Ever since access to ubiquitous real-time data emerged as a technological reality, businesses have been lured by the possibility of redirecting their supply chains toward a model driven by demand. Applying analytics software to make sense of big data could allow organizations to close the gap between demand and supply.
Finance and supply chain: These two essential business functions speak different languages and live in different worlds. Both contribute mightily to the success and the profitability of their companies, in their own ways. Manufacturers need to get them to synchronize if they are to survive and succeed — and to achieve the agility and the resilience everyone strives for coming out of the pandemic crisis.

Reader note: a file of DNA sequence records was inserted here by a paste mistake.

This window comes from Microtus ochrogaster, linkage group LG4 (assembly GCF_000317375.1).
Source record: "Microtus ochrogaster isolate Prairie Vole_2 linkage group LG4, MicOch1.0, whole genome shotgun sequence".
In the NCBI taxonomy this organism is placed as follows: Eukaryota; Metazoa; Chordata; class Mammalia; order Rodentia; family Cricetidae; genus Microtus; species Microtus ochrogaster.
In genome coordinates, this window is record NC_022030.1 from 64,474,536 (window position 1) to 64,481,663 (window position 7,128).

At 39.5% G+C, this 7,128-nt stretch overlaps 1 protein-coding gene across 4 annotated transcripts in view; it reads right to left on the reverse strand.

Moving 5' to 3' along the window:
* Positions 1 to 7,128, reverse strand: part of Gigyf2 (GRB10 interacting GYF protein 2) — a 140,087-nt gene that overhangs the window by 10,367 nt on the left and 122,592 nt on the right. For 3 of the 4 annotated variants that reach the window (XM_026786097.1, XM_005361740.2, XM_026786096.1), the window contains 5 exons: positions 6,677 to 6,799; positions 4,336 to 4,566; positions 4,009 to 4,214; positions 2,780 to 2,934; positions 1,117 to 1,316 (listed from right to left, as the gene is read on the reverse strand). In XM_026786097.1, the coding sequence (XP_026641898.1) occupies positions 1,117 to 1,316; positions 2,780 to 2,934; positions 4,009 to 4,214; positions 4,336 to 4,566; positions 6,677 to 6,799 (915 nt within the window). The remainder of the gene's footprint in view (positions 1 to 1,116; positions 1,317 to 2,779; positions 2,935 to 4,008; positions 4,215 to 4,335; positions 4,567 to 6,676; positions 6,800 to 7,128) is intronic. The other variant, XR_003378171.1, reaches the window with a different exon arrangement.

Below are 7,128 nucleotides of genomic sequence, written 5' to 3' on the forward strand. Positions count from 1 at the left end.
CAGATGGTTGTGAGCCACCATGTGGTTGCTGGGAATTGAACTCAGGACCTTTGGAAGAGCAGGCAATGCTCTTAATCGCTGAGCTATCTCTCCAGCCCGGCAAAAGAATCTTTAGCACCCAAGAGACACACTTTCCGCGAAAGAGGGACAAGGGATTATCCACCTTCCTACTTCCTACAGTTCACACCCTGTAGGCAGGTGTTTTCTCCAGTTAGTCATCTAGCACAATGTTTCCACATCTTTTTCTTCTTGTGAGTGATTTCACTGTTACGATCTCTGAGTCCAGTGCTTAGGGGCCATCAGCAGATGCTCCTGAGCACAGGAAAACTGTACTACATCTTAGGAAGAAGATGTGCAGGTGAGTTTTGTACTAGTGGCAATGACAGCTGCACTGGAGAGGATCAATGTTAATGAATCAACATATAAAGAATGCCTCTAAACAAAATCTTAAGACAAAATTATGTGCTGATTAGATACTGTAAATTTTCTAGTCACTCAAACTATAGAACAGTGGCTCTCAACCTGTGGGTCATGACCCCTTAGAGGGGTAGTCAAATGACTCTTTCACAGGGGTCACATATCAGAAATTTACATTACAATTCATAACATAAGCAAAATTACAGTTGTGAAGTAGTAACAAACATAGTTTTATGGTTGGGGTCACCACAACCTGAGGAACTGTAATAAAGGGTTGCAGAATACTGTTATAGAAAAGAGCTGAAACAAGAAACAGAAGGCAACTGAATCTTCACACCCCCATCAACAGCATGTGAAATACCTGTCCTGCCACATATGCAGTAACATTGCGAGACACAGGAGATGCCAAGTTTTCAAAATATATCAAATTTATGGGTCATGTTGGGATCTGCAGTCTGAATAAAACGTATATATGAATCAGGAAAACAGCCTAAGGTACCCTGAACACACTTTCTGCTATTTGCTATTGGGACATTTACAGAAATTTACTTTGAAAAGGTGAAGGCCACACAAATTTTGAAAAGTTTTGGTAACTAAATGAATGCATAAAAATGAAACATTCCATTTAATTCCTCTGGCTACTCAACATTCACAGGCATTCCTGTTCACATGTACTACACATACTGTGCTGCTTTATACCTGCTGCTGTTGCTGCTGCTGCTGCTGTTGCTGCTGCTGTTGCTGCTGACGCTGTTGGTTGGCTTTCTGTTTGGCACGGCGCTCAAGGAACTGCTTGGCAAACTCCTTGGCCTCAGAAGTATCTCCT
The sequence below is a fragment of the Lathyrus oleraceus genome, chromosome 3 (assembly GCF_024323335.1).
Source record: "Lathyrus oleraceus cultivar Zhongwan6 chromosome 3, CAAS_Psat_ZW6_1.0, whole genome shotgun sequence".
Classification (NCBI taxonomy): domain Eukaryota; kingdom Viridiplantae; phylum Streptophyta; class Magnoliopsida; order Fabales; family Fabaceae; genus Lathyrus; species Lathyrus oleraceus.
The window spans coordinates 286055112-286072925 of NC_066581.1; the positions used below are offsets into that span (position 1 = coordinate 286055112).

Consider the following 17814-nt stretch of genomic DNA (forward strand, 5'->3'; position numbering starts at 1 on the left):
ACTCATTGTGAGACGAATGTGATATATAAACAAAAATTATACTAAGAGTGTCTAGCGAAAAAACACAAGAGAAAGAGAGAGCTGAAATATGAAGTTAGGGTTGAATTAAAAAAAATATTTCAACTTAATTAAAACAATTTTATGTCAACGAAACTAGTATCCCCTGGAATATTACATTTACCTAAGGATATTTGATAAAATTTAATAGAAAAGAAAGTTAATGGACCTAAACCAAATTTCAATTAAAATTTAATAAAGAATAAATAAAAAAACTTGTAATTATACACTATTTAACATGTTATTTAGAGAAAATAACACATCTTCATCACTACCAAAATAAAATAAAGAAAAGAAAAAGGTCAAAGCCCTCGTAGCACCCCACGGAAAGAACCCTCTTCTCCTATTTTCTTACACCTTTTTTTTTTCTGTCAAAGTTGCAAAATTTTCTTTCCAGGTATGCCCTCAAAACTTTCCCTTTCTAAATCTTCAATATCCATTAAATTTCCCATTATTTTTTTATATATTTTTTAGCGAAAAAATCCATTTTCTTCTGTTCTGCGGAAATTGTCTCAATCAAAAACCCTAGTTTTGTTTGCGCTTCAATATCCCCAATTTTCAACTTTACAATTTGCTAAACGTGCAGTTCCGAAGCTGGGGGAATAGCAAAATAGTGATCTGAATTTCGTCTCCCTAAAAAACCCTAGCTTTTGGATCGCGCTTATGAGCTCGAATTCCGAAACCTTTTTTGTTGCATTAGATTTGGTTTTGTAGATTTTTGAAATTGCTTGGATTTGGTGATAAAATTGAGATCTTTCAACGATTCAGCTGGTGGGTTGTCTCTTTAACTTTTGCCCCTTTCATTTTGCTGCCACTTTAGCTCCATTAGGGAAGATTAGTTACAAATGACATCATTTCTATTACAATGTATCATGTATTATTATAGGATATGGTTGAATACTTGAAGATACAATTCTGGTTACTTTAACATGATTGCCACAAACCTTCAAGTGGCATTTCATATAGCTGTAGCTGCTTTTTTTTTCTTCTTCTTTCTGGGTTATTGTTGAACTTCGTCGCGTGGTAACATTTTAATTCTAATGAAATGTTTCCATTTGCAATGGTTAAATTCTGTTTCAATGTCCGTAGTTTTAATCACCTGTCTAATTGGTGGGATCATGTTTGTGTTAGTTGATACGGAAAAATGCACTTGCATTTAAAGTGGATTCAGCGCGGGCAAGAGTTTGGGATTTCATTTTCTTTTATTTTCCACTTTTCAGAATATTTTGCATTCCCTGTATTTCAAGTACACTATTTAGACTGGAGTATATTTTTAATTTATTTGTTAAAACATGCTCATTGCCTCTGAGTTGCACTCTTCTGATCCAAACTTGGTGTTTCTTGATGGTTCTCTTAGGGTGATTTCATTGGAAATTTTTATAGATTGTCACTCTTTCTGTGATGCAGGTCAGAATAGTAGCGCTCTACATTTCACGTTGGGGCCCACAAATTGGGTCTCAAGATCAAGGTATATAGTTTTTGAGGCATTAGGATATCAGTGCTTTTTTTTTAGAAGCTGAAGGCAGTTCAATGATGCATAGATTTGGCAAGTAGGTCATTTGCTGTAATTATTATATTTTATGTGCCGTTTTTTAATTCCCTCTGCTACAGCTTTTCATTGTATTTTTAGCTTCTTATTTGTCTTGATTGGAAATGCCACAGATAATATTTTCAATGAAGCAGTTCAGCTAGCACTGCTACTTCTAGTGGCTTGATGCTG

Challenge: A global manufacturer has been evolving from a logistics culture to global supply-chain culture. Due to fast-changing regulations and market expectations, the ability to anticipate customers’ requirements has become strategic. Now the entire supply chain must be ready to meet their needs.
Lisa Anderson, founder and president of LMA Consulting Group Inc., offers advice on how supply-chain managers can function efficiently in a time of deep uncertainty – and why's it's vital to achieve visibility of both customers and suppliers.